Typical Voice

Condors are usually silent, but can issue a variety of hisses and snorts particularly when defending nest sites. Newborn chicks hiss, wheeze, and grunt at adults.more sounds

See full Species Info at All About Birds

About the Nest

This condor nest, known as the Pole Canyon nest, is located in a remote canyon near the Hopper Mountain National Wildlife Refuge. The parents of the chick in the Pole Canyon nest are mom #563 and dad #262. Dad #262 was laid in 2001 and was the first viable egg laid in the wild since the reintroduction program began. He was actually one of two eggs laid to a trio (male #100 and females #111 and #108) but was brought into captivity to ensure proper incubation. He hatched at the Los Angeles Zoo and was released back to the wild a year later in 2002. Mom #563 hatched at the Oregon Zoo in 2010. This is their first nesting attempt together but both have nested previously with mates who are now deceased.

A single egg was laid in this nest cavity, and the chick hatched on April 10, 2019.

About the Condor Recovery Project

California Condors are critically endangered; they are on the 2014 State of the Birds Watch List, which lists species most in danger of extinction without significant conservation action. They are also listed as Endangered by the U.S. Fish and Wildlife Service and as Critically Endangered by the IUCN. All of the more than 400 condors now alive are descended from 27 birds that were brought into captivity in the early 1980s, in a controversial but successful captive breeding program.

As of 2014, there were more than 230 individuals in the wild in California, Arizona, and Baja California. The number has been rising steadily each year, as captive-bred birds are released and wild pairs fledge young from their own nests. More than 160 additional condors live in captivity at breeding programs or on exhibit at the Los Angeles Zoo, Oregon Zoo, World Center for Birds of Prey, Phoenix Zoo, Chapultepec Zoo, San Diego Zoo Safari Park, and San Diego Zoo. Condors have benefited greatly from the Endangered Species Act and from aggressive efforts to breed them in captivity and re-release them into the wild, but the survival of the species is still dependent on human intervention.

The California Condor Recovery Program (Recovery Program) is a multi-entity effort, led by the U.S. Fish and Wildlife Service, to recover the endangered California Condor. Partners in condor recovery include the U.S. Forest Service, National Park Service, Bureau of Land Management, Arizona Game and Fish Department, California Department of Fish and Wildlife, Utah Department of Fish and Wildlife, the federal government of Mexico, Los Angeles Zoo, Oregon Zoo, Santa Barbara Zoo, Chapultepec Zoo, San Diego Zoo, Oakland Zoo, The Peregrine Fund, Ventana Wildlife Society, Western Foundation of Vertebrate Zoology, Yurok Tribe, and a host of other governmental and nongovernmental organizations.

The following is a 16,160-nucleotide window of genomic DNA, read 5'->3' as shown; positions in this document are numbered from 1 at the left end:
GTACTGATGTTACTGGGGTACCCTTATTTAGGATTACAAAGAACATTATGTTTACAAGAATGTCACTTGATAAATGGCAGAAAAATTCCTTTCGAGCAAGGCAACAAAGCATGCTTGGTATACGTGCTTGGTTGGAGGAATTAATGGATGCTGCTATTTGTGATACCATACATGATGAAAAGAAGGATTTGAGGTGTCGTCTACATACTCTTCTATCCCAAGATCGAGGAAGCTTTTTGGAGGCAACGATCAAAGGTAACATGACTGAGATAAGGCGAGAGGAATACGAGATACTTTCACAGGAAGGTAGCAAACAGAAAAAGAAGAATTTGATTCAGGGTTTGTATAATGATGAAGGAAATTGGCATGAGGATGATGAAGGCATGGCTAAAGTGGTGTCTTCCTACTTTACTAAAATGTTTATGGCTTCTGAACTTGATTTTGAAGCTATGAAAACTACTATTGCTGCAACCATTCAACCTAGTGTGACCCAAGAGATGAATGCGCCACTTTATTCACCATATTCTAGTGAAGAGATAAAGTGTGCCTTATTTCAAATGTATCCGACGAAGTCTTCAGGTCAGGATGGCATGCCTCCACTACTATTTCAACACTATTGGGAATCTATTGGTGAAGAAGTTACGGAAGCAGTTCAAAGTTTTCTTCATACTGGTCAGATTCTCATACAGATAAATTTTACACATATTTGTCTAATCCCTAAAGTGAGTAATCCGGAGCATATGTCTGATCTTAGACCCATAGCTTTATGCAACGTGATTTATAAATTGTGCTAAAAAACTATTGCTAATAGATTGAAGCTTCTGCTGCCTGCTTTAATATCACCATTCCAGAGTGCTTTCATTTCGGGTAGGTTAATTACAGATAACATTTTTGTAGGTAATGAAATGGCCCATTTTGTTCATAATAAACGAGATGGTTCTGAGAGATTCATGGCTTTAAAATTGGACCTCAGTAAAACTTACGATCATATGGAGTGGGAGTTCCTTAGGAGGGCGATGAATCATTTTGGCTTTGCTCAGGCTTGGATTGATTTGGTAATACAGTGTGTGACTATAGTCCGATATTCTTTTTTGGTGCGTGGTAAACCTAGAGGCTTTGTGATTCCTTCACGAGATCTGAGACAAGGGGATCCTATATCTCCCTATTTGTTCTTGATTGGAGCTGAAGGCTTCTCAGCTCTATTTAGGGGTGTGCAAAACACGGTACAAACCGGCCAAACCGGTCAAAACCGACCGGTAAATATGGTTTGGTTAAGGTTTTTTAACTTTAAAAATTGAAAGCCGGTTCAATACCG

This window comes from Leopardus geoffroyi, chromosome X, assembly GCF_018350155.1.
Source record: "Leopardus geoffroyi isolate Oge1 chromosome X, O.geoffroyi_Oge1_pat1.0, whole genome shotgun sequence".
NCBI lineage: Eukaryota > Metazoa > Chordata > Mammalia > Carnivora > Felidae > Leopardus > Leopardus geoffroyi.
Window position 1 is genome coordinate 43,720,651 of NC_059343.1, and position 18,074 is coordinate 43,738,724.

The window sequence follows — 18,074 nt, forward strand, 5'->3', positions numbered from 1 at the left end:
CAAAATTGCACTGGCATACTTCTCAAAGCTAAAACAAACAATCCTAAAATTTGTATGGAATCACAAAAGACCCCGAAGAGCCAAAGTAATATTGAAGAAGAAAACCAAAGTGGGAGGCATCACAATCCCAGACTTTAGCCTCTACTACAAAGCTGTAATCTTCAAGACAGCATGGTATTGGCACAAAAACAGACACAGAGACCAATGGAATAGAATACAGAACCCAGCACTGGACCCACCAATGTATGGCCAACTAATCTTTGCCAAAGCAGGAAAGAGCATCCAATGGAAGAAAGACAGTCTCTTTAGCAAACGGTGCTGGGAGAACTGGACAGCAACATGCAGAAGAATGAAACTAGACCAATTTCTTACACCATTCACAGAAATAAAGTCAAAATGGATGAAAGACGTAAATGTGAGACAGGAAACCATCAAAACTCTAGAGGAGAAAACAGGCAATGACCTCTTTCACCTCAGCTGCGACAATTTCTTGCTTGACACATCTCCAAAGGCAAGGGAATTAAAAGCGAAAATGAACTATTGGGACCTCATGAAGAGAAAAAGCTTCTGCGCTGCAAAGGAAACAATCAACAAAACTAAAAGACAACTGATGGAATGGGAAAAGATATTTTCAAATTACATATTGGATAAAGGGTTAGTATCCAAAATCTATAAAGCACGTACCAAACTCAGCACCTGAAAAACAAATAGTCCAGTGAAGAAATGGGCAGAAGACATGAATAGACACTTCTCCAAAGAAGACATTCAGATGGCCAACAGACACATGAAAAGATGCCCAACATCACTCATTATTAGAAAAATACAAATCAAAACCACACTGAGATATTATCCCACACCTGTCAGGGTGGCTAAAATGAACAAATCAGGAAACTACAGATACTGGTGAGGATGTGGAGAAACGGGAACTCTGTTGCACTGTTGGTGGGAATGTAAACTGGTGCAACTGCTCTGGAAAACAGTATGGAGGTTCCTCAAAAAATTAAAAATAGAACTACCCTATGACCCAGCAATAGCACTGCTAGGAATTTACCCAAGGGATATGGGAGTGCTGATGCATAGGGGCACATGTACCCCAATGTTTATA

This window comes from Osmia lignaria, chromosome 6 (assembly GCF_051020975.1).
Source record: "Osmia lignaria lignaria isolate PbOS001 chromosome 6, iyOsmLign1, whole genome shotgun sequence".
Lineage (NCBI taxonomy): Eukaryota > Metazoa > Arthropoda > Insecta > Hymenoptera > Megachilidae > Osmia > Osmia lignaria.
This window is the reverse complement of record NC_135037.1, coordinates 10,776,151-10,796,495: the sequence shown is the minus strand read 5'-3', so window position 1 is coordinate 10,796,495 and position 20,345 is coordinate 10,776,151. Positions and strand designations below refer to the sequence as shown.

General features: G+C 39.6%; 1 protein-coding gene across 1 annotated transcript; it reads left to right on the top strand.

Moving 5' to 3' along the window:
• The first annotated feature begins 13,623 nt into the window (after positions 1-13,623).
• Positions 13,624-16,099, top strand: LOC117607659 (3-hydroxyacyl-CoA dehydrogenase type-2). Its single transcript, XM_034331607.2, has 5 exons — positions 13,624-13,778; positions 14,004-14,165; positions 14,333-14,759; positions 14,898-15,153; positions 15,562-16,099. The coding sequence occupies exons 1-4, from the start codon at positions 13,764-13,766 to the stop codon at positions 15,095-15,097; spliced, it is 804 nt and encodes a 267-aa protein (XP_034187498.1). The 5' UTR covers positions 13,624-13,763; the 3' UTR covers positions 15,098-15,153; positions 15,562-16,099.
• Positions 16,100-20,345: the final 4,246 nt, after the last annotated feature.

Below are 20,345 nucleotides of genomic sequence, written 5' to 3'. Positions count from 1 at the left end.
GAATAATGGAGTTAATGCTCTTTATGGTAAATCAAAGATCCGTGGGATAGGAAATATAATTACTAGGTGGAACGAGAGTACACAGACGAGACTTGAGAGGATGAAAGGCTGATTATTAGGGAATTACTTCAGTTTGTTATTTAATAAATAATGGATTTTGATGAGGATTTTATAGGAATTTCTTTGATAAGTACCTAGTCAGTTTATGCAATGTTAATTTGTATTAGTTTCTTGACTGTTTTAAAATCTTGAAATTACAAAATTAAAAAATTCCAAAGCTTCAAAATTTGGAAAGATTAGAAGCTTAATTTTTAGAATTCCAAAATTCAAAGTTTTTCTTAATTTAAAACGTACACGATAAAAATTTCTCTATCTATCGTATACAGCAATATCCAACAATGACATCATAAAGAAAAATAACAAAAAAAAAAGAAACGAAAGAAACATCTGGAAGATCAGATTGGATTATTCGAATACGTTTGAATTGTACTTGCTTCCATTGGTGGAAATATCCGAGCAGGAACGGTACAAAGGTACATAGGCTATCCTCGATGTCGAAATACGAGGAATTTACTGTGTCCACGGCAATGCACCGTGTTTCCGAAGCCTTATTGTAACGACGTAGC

The Recovery Program is now in the final phase of recovery, focusing on the creation of self-sustaining populations. The Program is placing increased emphasis on the captive-breeding and reintroduction of California Condors to the wild and the management of that wild population. These efforts combine trying to reduce the threat of lead with actively managing nesting in the wild to increase the number of wild-fledged chicks.

The goal of the California Condor Recovery Plan is to establish two geographically distinct self-sustaining populations, each with 150 birds in the wild and at least 15 breeding pairs, with a third population of condors retained in captivity. As the Recovery Program works toward this goal, the number of release sites has grown. There are three active release sites in California, one in Arizona, and one in Baja California, Mexico.


The effort to create a livestreaming cam on a wild condor nest could not have happened without the effort, funding, and expertise of a wide consortium of collaborators.